collateral circulation
an abnormal condition that may affect the heart's arteries and produce various pathologic effects, especially the reduced flow of oxygen and nutrients to the myocardium. The most common type is coronary atherosclerosis.
coronary artery disease
a complication of myocardial infarction that is characterized by pericarditis with effusion and fever that develops one to four weeks after myocardial infarction
Dressler syndrome
decreased supply of oxygenated blood to a body part
a method used to determine the energy costs of various exercises; one MET is the amount of oxygen needed by the body at rest: 3.5 ml of oxygen per kilogram per minute or 1.4 cal/kg of body weight per minute
metabolic equivalent (MET)
irreversible cardiac cellular death caused by sustained myocardial ischemia
myocardial infarction
a common elective intervention for angina in which a catheter equipped with an inflatable balloon tip is inserted into a narrowed coronary artery and the balloon is inflated, compressing the atherosclerotic plaque and dilating the artery
percutaneous coronary intervention
local deposits of cholesterol and lipids in arterial walls
variant angina; occurs at rest, usually in response to spasm of a major coronary artery
Prinzmetal's angina
asymptomatic ischemia
silent ischemia
chest pain that develops when the lack of oxygen supply is temporary and reversible
stable angina
expandable mesh-like structures designed to maintain vessel patency by compressing the arterial walls and resisting vasoconstriction
unexpected death from cardiac causes
sudden cardiac death
the use of fibrinolytic enzymes or thrombolytic agents to dissolve clots
thrombolytic therapy
angina that is new in onset, occurs at rest, or has a worsening pattern
unstable angina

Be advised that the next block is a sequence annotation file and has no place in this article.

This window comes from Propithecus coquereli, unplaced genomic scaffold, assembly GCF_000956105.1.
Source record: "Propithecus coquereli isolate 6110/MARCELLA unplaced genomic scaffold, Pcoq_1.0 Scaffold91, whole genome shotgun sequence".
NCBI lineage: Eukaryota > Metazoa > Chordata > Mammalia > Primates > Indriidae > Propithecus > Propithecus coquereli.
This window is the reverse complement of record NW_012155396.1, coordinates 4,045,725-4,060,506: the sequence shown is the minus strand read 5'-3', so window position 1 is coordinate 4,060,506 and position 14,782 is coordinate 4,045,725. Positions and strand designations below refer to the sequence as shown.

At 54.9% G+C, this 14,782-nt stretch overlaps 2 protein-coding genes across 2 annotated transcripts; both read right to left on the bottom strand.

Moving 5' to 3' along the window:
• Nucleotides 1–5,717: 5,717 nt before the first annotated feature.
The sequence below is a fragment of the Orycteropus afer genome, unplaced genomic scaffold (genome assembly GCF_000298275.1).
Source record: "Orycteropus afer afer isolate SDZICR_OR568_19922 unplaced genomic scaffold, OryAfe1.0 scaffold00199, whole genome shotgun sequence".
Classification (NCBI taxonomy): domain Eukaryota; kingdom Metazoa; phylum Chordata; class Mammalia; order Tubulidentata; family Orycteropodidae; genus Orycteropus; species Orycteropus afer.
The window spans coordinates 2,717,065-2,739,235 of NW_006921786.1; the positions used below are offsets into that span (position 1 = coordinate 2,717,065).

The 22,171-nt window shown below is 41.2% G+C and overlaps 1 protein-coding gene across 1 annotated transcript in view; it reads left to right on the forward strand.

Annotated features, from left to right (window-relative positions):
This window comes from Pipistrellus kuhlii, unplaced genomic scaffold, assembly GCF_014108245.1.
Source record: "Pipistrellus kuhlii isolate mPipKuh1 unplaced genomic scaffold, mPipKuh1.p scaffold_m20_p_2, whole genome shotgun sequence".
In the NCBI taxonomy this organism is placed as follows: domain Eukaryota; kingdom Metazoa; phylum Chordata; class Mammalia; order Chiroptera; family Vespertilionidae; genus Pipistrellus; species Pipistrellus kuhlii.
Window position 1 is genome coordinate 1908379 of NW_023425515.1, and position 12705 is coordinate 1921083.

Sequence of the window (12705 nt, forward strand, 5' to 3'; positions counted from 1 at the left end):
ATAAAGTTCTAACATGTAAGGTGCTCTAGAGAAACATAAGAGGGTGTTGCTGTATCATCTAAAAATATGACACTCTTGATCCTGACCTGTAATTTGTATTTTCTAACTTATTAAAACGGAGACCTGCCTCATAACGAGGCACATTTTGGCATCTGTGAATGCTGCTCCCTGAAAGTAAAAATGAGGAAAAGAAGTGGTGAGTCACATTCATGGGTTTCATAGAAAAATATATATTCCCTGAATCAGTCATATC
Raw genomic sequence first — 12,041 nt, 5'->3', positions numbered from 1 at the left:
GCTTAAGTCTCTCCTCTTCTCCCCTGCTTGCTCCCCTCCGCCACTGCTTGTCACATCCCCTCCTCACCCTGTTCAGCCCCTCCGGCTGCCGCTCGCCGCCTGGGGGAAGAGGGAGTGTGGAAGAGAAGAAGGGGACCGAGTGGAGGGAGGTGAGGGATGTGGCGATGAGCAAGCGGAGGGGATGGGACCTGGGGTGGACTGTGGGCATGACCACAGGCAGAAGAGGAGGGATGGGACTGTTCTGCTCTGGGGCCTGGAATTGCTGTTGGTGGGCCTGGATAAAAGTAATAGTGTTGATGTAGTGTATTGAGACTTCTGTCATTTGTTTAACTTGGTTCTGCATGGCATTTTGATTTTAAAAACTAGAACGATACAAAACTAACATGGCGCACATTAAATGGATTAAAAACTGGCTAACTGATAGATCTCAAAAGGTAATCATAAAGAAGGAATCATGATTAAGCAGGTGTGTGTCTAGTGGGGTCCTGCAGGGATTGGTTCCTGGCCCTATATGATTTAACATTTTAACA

a loss of intravascular fluid volume resulting from fluid loss from the body through hemorrhage, gastrointestinal (GI) loss (e.g., vomiting, diarrhea), fistula drainage, diabetes insipidus, or diuresis
absolute hypovolemia
an acute and life-threatening hypersensitivity (allergic) reaction to a sensitizing substance such as a drug, chemical, vaccine, food, or insect venom
anaphylactic shock
shock occurring when either systolic or diastolic dysfunction of the myocardium results in compromised cardiac output
cardiogenic shock
shock that is caused by a loss of intravascular fluid volume
hypovolemic shock
the failure of more than one organ system in an acutely ill patient such that homeostasis cannot be maintained without intervention
multiple organ dysfunction syndrome (MODS)
neurologic syndrome due to the loss of vasomotor tone caused by spinal cord injury at the fifth thoracic (T5) vertebrae or above and characterized by hypotension, bradycardia, and warm, dry extremities
neurogenic shock
loss of intravascular fluid volume resulting from the movement of fluid out of the vascular space into extravascular space (e.g., interstitial or intracavitary space)
relative hypovolemia
a systemic inflammatory response to infection
the presence of sepsis with hypotension despite adequate fluid resuscitation along with the presence of tissue perfusion abnormalities
septic shock
a syndrome characterized by decreased tissue perfusion and impaired cellular metabolism resulting in an imbalance between the supply of and demand for oxygen and nutrients
a systemic inflammatory response to a variety of insults, including infection, ischemia, infarct, and injury characterized by inflammation in body organs not involved in the initial insult
systemic inflammatory response syndrome (SIRS)